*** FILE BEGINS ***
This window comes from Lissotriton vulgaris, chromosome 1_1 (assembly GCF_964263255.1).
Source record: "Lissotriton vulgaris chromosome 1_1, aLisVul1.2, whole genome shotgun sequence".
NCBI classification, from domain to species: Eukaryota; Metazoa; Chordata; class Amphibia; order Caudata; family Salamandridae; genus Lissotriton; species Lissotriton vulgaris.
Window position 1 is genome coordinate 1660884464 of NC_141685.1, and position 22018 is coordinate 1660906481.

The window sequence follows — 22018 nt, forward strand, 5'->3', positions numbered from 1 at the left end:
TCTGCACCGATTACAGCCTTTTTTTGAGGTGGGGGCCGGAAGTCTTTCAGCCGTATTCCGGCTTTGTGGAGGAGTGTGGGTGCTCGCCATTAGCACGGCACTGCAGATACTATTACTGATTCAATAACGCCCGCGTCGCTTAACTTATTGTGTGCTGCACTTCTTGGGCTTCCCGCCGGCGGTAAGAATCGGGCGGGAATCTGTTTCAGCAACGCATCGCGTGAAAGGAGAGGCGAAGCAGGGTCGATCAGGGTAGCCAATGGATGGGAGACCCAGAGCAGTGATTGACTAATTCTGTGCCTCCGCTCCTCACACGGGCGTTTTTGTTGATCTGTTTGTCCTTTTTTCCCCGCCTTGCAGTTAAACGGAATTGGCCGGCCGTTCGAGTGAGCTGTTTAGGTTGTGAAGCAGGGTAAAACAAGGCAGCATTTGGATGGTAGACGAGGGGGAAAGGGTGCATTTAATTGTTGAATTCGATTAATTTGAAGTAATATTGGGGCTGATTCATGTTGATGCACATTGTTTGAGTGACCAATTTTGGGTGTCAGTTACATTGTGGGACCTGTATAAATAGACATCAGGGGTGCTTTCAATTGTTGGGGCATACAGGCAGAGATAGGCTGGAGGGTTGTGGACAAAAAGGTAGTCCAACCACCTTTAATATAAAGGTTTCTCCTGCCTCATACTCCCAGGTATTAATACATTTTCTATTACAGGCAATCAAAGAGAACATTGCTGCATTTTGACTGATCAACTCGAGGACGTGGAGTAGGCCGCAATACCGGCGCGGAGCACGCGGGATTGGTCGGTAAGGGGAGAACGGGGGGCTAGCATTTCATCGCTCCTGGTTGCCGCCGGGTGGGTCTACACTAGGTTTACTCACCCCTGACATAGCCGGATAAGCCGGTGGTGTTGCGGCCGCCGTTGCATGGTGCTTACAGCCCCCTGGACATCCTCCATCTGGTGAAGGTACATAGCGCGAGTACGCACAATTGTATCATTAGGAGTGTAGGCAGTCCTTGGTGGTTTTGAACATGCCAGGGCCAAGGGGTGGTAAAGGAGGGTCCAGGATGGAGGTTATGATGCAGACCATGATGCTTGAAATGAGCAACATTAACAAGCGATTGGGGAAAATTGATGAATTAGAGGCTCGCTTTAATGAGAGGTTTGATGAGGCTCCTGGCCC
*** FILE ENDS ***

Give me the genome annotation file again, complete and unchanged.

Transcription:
This window comes from Lissotriton vulgaris, chromosome 1_1 (assembly GCF_964263255.1).
Source record: "Lissotriton vulgaris chromosome 1_1, aLisVul1.2, whole genome shotgun sequence".
NCBI classification, from domain to species: Eukaryota; Metazoa; Chordata; class Amphibia; order Caudata; family Salamandridae; genus Lissotriton; species Lissotriton vulgaris.
Window position 1 is genome coordinate 1660884464 of NC_141685.1, and position 22018 is coordinate 1660906481.

The window sequence follows — 22018 nt, forward strand, 5'->3', positions numbered from 1 at the left end:
TCTGCACCGATTACAGCCTTTTTTTGAGGTGGGGGCCGGAAGTCTTTCAGCCGTATTCCGGCTTTGTGGAGGAGTGTGGGTGCTCGCCATTAGCACGGCACTGCAGATACTATTACTGATTCAATAACGCCCGCGTCGCTTAACTTATTGTGTGCTGCACTTCTTGGGCTTCCCGCCGGCGGTAAGAATCGGGCGGGAATCTGTTTCAGCAACGCATCGCGTGAAAGGAGAGGCGAAGCAGGGTCGATCAGGGTAGCCAATGGATGGGAGACCCAGAGCAGTGATTGACTAATTCTGTGCCTCCGCTCCTCACACGGGCGTTTTTGTTGATCTGTTTGTCCTTTTTTCCCCGCCTTGCAGTTAAACGGAATTGGCCGGCCGTTCGAGTGAGCTGTTTAGGTTGTGAAGCAGGGTAAAACAAGGCAGCATTTGGATGGTAGACGAGGGGGAAAGGGTGCATTTAATTGTTGAATTCGATTAATTTGAAGTAATATTGGGGCTGATTCATGTTGATGCACATTGTTTGAGTGACCAATTTTGGGTGTCAGTTACATTGTGGGACCTGTATAAATAGACATCAGGGGTGCTTTCAATTGTTGGGGCATACAGGCAGAGATAGGCTGGAGGGTTGTGGACAAAAAGGTAGTCCAACCACCTTTAATATAAAGGTTTCTCCTGCCTCATACTCCCAGGTATTAATACATTTTCTATTACAGGCAATCAAAGAGAACATTGCTGCATTTTGACTGATCAACTCGAGGACGTGGAGTAGGCCGCAATACCGGCGCGGAGCACGCGGGATTGGTCGGTAAGGGGAGAACGGGGGGCTAGCATTTCATCGCTCCTGGTTGCCGCCGGGTGGGTCTACACTAGGTTTACTCACCCCTGACATAGCCGGATAAGCCGGTGGTGTTGCGGCCGCCGTTGCATGGTGCTTACAGCCCCCTGGACATCCTCCATCTGGTGAAGGTACATAGCGCGAGTACGCACAATTGTATCATTAGGAGTGTAGGCAGTCCTTGGTGGTTTTGAACATGCCAGGGCCAAGGGGTGGTAAAGGAGGGTCCAGGATGGAGGTTATGATGCAGACCATGATGCTTGAAATGAGCAACATTAACAAGCGATTGGGGAAAATTGATGAATTAGAGGCTCGCTTTAATGAGAGGTTTGATGAGGCTCCTGGCCC